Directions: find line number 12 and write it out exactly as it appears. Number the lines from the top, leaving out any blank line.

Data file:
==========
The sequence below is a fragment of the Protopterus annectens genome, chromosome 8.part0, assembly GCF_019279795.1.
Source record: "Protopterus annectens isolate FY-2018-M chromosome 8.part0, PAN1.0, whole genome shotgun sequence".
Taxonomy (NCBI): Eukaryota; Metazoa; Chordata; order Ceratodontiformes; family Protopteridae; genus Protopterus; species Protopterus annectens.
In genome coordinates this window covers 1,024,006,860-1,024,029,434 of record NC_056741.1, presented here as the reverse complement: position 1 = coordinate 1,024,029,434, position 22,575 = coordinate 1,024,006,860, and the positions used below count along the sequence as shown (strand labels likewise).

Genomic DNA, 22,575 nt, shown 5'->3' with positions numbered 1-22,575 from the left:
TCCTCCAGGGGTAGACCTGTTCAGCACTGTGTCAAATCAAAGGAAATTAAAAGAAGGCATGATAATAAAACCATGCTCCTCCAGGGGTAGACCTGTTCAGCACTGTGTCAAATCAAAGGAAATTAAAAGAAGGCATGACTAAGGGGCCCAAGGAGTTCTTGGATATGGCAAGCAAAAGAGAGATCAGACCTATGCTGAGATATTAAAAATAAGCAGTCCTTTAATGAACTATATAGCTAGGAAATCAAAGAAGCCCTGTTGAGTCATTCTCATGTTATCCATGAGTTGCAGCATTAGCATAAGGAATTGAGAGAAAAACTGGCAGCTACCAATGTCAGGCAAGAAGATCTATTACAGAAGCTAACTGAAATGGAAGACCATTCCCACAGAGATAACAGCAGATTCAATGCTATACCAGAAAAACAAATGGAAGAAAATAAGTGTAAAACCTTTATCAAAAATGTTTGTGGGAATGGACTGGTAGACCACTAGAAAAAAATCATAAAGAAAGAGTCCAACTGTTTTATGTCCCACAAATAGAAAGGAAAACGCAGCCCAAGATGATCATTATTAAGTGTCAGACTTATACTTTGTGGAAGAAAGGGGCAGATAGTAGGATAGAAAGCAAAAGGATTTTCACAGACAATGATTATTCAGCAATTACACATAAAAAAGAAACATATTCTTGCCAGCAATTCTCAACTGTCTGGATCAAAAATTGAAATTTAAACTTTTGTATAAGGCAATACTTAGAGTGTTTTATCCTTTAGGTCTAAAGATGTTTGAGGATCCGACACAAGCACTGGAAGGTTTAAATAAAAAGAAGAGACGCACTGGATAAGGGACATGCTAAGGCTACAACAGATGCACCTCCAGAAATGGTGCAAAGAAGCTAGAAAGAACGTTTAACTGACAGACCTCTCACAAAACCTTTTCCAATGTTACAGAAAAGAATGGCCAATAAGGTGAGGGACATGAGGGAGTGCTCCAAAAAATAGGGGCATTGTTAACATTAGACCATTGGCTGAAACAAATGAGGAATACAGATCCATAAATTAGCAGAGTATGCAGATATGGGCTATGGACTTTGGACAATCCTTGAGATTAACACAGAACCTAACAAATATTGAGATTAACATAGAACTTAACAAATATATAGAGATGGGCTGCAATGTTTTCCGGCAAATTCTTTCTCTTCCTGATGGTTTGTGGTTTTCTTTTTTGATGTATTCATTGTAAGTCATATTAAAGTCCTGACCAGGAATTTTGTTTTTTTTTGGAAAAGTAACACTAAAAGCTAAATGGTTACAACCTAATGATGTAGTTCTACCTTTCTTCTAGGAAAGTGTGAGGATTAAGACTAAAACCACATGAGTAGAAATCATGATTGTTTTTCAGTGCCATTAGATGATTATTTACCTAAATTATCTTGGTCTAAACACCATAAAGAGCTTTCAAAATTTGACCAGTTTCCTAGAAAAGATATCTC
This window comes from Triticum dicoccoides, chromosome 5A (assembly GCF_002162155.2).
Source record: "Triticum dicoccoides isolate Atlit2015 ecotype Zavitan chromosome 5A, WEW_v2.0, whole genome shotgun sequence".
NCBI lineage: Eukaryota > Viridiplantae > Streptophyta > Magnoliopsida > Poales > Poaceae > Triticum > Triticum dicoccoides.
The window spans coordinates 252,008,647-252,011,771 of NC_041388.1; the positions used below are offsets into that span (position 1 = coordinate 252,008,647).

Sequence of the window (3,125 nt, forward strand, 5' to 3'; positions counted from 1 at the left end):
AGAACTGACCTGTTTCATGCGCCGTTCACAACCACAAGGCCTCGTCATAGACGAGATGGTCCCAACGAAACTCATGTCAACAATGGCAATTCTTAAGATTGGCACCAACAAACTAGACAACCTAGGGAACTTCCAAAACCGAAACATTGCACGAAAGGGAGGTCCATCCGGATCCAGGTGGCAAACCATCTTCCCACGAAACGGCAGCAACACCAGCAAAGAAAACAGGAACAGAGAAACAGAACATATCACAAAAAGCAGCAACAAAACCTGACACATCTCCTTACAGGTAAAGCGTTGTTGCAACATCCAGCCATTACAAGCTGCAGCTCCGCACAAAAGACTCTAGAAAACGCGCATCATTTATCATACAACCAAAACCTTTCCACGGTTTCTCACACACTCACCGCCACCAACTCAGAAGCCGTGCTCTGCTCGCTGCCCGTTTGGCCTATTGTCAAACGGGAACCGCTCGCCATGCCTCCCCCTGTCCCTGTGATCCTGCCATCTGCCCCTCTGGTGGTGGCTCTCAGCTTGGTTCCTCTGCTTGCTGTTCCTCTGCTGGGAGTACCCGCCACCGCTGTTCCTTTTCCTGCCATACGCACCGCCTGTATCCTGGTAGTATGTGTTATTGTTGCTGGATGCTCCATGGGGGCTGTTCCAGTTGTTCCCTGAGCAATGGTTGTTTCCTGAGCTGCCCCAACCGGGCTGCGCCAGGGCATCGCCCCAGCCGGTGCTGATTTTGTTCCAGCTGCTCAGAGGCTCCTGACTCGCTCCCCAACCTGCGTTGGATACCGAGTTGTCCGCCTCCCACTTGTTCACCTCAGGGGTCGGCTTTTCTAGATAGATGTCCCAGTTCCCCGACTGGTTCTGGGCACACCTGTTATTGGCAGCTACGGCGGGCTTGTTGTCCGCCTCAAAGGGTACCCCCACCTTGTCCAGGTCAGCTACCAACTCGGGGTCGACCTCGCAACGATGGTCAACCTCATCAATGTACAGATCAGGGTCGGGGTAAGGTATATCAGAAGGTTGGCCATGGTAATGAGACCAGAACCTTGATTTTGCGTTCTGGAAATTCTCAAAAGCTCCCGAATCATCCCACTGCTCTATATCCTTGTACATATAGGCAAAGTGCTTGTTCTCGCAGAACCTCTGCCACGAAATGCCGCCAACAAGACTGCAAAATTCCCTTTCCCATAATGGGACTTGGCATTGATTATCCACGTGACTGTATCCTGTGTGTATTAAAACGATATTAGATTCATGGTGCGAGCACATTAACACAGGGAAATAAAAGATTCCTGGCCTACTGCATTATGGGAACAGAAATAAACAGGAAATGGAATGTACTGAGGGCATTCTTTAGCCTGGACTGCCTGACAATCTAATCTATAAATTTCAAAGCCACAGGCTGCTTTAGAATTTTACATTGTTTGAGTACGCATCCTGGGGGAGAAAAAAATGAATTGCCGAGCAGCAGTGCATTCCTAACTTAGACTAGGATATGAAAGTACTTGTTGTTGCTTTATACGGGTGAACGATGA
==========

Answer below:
AGAACTGACCTGTTTCATGCGCCGTTCACAACCACAAGGCCTCGTCATAGACGAGATGGTCCCAACGAAACTCATGTCAACAATGGCAATTCTTAAGATTGGCACCAACAAACTAGACAACCTAGGGAACTTCCAAAACCGAAACATTGCACGAAAGGGAGGTCCATCCGGATCCAGGTGGCAAACCATCTTCCCACGAAACGGCAGCAACACCAGCAAAGAAAACAGGAACAGAGAAACAGAACATATCACAAAAAGCAGCAACAAAACCTGACACATCTCCTTACAGGTAAAGCGTTGTTGCAACATCCAGCCATTACAAGCTGCAGCTCCGCACAAAAGACTCTAGAAAACGCGCATCATTTATCATACAACCAAAACCTTTCCACGGTTTCTCACACACTCACCGCCACCAACTCAGAAGCCGTGCTCTGCTCGCTGCCCGTTTGGCCTATTGTCAAACGGGAACCGCTCGCCATGCCTCCCCCTGTCCCTGTGATCCTGCCATCTGCCCCTCTGGTGGTGGCTCTCAGCTTGGTTCCTCTGCTTGCTGTTCCTCTGCTGGGAGTACCCGCCACCGCTGTTCCTTTTCCTGCCATACGCACCGCCTGTATCCTGGTAGTATGTGTTATTGTTGCTGGATGCTCCATGGGGGCTGTTCCAGTTGTTCCCTGAGCAATGGTTGTTTCCTGAGCTGCCCCAACCGGGCTGCGCCAGGGCATCGCCCCAGCCGGTGCTGATTTTGTTCCAGCTGCTCAGAGGCTCCTGACTCGCTCCCCAACCTGCGTTGGATACCGAGTTGTCCGCCTCCCACTTGTTCACCTCAGGGGTCGGCTTTTCTAGATAGATGTCCCAGTTCCCCGACTGGTTCTGGGCACACCTGTTATTGGCAGCTACGGCGGGCTTGTTGTCCGCCTCAAAGGGTACCCCCACCTTGTCCAGGTCAGCTACCAACTCGGGGTCGACCTCGCAACGATGGTCAACCTCATCAATGTACAGATCAGGGTCGGGGTAAGGTATATCAGAAGGTTGGCCATGGTAATGAGACCAGAACCTTGATTTTGCGTTCTGGAAATTCTCAAAAGCTCCCGAATCATCCCACTGCTCTATATCCTTGTACATATAGGCAAAGTGCTTGTTCTCGCAGAACCTCTGCCACGAAATGCCGCCAACAAGACTGCAAAATTCCCTTTCCCATAATGGGACTTGGCATTGATTATCCACGTGACTGTATCCTGTGTGTATTAAAACGATATTAGATTCATGGTGCGAGCACATTAACACAGGGAAATAAAAGATTCCTGGCCTACTGCATTATGGGAACAGAAATAAACAGGAAATGGAATGTACTGAGGGCATTCTTTAGCCTGGACTGCCTGACAATCTAATCTATAAATTTCAAAGCCACAGGCTGCTTTAGAATTTTACATTGTTTGAGTACGCATCCTGGGGGAGAAAAAAATGAATTGCCGAGCAGCAGTGCATTCCTAACTTAGACTAGGATATGAAAGTACTTGTTGTTGCTTTATACGGGTGAACGATGA